Codependency occurs when a person sacrifices their own needs and general wellbeing for someone other than themselves. They gather their sense of self and purpose from the opinions and behaviors of those around them rather than from within. In relation to addiction, people who are in relationships where one or more members are codependent are more likely to see a continuation of the active use and potential suffer further, more severe consequences as a result. It is often the sober person in the relationship, however, who becomes codependent on the addict or alcoholic, as they feel responsible for them. This usually stems from childhood experiences that have shaped the individual into being codependent on another person (the addict/alcoholic in this case).
How Does Codependency Develop?
People don’t just wake up one day and decide that they are going to be codependent on another person. Instead, codependency is something that often develops over time and as a result of problems in childhood. The typical route to codependency begins with a child living in a home where their feelings and emotions are punished, ignored, or diminished. This usually occurs when one or both parents/guardians are struggling with a mental health disorder, addiction, or some other severe life-altering circumstance (such as domestic violence). The children in the home are not taught how to work through their emotions, rather they are instead looked upon to help keep the family unit afloat. How they feel and the experiences they are going through are minimized in comparison to everyone else. So, they may do things such as take care of their parents, cook dinners, help other family members with their homework, and so on. Essentially, they give all of their time and energy to everyone else but themselves while getting the continual message that their feelings have little to no importance. It then becomes learned that in order to have purpose or feel validated in any way, one must give and give to others regardless of how destructive it is to their wellbeing or how poorly they are treated.
Signs of Codependency
Signs of codependency can be seen in the youngest of children and the oldest of adults. It is an issue that has impacted millions of people nationwide and continues to do so. The only real way to overcome the challenges of codependency is through therapeutic work where the codependent can identify the origins of their codependency and work through the behaviors of theirs that followed as a result.
As mentioned before, codependency is a behavioral pattern that is developed in response to childhood. Some of the most common signs of codependency include, but are not limited to, the following:
- Low self-esteem — People who struggle with codependency may go years without realizing that their low self-esteem is linked to their upbringing. Some people may even think that they have a healthy level of self-esteem but actually have little to none. Codependents typically do not feel like they have much worth or that they can offer anything to anyone else by being themselves. Because of low self-esteem, it is common for codependents to end up in relationships where they are required to put out an excessive amount of care but do not get the same in return.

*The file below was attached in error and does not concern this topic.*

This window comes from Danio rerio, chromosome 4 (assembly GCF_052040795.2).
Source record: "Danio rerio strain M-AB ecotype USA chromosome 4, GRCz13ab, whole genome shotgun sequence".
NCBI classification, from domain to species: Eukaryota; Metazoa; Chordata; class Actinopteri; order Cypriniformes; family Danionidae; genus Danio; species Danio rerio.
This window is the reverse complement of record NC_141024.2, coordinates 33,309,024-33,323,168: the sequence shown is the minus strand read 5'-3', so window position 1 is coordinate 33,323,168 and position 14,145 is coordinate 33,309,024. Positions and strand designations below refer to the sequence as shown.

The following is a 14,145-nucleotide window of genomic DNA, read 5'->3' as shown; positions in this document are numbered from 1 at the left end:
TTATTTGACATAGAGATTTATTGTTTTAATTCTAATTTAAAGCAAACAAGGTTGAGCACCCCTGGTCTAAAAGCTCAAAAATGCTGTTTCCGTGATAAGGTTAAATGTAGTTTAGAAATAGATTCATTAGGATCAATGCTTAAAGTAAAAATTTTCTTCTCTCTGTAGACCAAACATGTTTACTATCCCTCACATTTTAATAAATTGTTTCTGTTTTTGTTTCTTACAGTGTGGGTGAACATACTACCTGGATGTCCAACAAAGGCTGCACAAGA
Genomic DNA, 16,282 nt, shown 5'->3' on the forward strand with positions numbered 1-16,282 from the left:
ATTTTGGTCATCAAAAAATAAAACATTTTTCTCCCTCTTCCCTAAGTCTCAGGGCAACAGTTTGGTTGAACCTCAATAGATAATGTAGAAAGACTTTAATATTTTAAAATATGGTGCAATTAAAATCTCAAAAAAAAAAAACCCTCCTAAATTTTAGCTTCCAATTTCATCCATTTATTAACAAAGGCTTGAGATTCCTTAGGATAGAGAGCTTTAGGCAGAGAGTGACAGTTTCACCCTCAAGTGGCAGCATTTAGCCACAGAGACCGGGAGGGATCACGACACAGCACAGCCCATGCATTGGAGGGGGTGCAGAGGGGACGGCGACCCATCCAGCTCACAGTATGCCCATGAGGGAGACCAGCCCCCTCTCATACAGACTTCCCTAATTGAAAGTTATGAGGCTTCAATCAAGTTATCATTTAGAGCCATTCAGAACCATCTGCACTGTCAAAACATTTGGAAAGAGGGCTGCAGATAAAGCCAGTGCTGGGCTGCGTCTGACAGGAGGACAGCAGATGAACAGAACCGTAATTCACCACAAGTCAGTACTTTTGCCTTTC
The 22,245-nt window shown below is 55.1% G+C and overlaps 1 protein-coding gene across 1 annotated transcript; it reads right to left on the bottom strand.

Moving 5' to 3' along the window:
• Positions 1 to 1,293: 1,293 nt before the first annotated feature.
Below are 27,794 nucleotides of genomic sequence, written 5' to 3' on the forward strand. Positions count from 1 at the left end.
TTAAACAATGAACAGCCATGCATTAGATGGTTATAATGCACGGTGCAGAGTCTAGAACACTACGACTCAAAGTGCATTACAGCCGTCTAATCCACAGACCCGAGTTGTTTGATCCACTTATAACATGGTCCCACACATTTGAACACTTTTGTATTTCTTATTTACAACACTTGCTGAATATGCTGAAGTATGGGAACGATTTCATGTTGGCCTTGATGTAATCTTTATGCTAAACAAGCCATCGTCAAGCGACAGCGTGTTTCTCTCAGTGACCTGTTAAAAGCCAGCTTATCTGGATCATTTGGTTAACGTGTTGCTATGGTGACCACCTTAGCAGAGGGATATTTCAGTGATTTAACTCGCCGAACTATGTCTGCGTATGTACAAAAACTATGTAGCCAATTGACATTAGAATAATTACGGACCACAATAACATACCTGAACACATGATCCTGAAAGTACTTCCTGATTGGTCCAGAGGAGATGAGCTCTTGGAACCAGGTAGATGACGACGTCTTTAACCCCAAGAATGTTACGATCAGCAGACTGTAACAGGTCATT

- High sense of responsibility — Being responsible is an excellent trait to have, however codependents often have a distorted perception of what responsibility is supposed to be. They often feel like they need to be the one to “save” everyone else around them. This stems from the blurred lines between parent and child that occurred while in childhood. Rather than allowing someone else to be responsible for themselves, a codependent feels like they have to keep everyone going in the right direction at all times.
- Control issues — People often develop control issues in response to trauma. For example, a child living in a home where they were punished for expressing their feelings is likely to find ways to control as much as possible around them to compensate for the uncontrollable and hurtful events that occur around them. The desire to be in control and remain in control can cause irritability, anxiety, anger, frustration, and emotional outbursts.
- Ignoring their own needs — The internal drive to be everyone’s everything can have codependents regularly ignoring their own needs. They may be tired, hungry, or even sick but still do everything they can for someone else. They may need to be somewhere, run a few errands, or do something around their house but they put it off if the person they are codependent on needs them.
- Problems saying “no” — Lots of people have a hard time saying “no” to others, but codependents can find it impossible to do so. The idea of saying “no” to someone can quickly cause them to spiral out of control with their thoughts, thinking that that person may not like them anymore or that they are mad at them for their response. Even if a codependent wants to say “no”, more often than not they will say “yes” to avoid these thoughts and subsequent feelings.
Being a codependent is often exhausting and draining, but it is rare for the codependent to admit that. If not addressed, codependents can suffer from significant mental and emotional strife, as well as health problems related to the neglect of their needs. Conversely, if the person they are codependent on has an addiction or a mental health problem, their symptoms can become worse and potentially even fatal.
Need Help? Call Genesis House Right Now.
If you or someone you love is struggling, do not hesitate to reach out to Genesis House. We understand the pain that occurs on all sides when codependency is involved. Let us help you overcome the challenges that you are experiencing so that you can live a happy, healthy life free from the confines of codependency.
Do not wait any longer. You deserve the best care possible. Call Genesis House today to learn more about how we can help you.